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Hearing Loss

Hearing Loss: Glossary

Thursday, March 29, 2012 - 21:04

Contributing Author: Guy Slowik FRCS

Here are definitions of medical terms related to hearing loss.

Acoustic nerve: The nerve that leads from the inner ear to the brain, serving as the pathway for the nerve impulses that the brain will interpret as sound; also called the eighth cranial or auditory nerve

Acoustic neuroma: A common tumor of the acoustic nerve (which serves as the pathway for hearing); it can cause hearing loss, can compress the brainstem and other nerves, and can usually be cured with surgery

Audiogram: A hearing test usually performed in a soundproof room; the person wears earphones and tones are presented to each ear, one at a time

Audiologist: A health professional with at least a master's degree that studies the sense of hearing, detects and diagnoses hearing loss, and works to help individuals with hearing loss

Auditory canal: The channel in the ear

Cochlea: A hollow tube in the inner ear that is coiled to resemble a snail's shell; it contains thin fluid and the organ of Corti, and it is where sound vibrations picked up by the middle ear are carried

Conductive hearing loss: Hearing loss due to any condition that interferes with the transmission of sound through the outer and middle ear to the inner ear; this type of hearing loss can be successfully treated in most cases

Eardrum: A thin membrane covered by skin that separates the outer ear from the middle ear; also called the tympanic membrane

Ear tubes: Small metal or plastic tubes inserted into the eardrum to ventilate the middle ear, or to allow the fluid from the middle ear to drain through the ear canal

Eustachian tube: The tube that connects the middle ear to the back of the throat; its function is to equalize the air pressure in the ear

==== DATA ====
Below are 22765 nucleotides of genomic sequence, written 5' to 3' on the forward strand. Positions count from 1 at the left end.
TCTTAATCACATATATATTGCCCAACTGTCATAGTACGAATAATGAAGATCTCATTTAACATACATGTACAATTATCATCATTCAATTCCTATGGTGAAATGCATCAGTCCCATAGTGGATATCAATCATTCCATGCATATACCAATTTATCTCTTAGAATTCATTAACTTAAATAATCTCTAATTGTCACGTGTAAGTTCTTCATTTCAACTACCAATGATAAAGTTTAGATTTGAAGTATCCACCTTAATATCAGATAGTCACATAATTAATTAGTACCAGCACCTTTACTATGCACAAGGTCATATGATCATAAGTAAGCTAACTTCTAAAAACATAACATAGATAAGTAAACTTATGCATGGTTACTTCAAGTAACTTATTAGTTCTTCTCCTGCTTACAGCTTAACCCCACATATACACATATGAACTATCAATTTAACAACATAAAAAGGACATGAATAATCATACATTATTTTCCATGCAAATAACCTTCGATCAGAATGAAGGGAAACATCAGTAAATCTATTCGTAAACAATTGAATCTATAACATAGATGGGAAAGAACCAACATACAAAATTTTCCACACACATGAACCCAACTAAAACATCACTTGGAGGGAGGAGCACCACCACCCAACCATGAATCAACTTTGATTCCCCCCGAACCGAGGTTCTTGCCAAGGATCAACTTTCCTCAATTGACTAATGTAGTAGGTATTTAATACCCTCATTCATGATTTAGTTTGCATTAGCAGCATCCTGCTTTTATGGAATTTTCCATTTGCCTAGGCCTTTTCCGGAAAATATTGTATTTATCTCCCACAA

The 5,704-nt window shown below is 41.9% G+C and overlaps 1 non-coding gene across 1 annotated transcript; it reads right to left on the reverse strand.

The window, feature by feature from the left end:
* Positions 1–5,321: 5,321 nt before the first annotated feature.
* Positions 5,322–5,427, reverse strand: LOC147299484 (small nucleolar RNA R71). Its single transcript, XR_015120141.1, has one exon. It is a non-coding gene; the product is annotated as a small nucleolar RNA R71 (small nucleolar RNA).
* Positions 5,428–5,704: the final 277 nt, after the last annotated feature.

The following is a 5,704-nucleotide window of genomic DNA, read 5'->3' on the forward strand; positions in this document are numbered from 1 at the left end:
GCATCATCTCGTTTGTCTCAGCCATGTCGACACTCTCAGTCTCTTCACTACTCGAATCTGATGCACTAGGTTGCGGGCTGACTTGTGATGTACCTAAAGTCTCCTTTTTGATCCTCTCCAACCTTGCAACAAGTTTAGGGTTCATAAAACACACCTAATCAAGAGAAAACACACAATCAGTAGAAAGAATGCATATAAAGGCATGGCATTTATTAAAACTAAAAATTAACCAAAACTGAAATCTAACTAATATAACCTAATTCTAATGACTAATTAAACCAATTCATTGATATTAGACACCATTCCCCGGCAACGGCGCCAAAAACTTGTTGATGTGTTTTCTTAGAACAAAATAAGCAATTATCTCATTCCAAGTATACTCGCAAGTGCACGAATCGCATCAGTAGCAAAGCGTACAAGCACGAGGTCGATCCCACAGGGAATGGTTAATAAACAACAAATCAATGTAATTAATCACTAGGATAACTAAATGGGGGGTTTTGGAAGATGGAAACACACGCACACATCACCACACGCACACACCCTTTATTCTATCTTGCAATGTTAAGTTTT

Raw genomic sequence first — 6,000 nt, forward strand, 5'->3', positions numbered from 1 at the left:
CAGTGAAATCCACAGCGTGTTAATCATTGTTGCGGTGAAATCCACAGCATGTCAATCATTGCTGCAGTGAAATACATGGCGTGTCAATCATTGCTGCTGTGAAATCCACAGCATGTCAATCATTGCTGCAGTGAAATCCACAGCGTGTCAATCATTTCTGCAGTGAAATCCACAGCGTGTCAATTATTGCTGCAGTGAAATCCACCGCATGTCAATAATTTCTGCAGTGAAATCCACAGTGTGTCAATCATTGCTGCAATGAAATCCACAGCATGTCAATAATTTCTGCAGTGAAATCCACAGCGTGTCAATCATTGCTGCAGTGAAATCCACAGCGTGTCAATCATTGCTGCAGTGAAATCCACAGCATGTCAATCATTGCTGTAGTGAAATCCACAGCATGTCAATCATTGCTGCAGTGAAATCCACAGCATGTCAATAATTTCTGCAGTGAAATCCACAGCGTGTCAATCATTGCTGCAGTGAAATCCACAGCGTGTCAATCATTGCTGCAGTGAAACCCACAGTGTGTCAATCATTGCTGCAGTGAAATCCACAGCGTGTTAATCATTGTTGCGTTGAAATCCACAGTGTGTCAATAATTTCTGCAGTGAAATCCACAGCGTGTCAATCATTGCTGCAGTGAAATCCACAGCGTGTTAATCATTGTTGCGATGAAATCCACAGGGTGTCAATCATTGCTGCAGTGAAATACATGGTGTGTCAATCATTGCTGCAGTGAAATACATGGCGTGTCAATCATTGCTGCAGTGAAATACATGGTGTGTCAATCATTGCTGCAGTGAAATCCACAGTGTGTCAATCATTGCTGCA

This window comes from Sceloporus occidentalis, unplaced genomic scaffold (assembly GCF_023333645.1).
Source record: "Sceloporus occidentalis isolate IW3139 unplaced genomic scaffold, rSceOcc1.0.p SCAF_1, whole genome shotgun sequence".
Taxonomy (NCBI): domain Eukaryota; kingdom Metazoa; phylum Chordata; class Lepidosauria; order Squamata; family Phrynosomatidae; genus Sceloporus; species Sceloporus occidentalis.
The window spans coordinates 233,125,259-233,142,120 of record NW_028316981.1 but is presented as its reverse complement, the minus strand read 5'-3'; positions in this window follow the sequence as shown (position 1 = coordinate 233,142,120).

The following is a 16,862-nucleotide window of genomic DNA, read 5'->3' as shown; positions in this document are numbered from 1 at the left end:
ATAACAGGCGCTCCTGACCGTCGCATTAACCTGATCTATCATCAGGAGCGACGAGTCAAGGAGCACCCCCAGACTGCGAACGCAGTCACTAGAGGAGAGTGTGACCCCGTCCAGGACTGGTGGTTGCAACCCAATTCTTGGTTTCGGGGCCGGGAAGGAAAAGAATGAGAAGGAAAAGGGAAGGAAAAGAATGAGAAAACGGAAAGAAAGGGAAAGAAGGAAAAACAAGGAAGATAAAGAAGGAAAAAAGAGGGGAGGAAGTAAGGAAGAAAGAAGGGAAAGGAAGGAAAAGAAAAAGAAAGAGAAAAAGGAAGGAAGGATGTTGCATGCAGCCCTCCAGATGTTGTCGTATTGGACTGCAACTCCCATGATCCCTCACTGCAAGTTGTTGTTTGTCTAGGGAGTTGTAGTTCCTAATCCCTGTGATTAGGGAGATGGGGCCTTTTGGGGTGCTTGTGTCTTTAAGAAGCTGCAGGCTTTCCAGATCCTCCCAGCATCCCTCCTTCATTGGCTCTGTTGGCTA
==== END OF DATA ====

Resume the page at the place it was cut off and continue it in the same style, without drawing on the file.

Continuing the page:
Meniere's syndrome: A condition characterized by fluctuating hearing loss (usually more prominent in the lower frequencies where we hear speech), dizziness, fluctuating ear pressure, and tinnitus (a noise sensation heard in one or both ears)

Myringotomy: A small incision made into the eardrum to allow fluid to drain from the ear

Organ of Corti: The part of the inner ear that contains thousands of hair-like cells; it functions as the switchboard of the hearing system by responding to different sound frequencies and converting them to nerve impulses

Ossicles: The chain of three small bones that connects the eardrum to the inner ear; the bones are the hammer (malleus), anvil (incus), and the stirrup (stapes)

Otolaryngologist: A physician who specializes in the diagnosis and treatment of diseases and injuries of the ears, nose, and throat

Otolaryngology: A branch of medicine dealing with the diagnosis and treatment of diseases and disorders of the ears, nose, and throat, and adjacent structures of the head and neck

Otology: The medical specialty of ear medicine and surgery; a sub-specialty of otolaryngology (ear, nose, and throat medicine)

Pinna: The trumpet-shaped outer part of the ear on each side of the head; also called the auricle

Sensorineural hearing loss: Hearing loss in which the damage lies in the inner ear, the acoustic nerve, or both; also called "nerve deafness"

Tinnitus: A noise sensation heard in one or both ears; it can be a sign of an underlying disorder but can occasionally occur for no apparent reason

Vestibular labyrinth: The portion of the inner ear that functions as part of the body's balance mechanism

Hearing Loss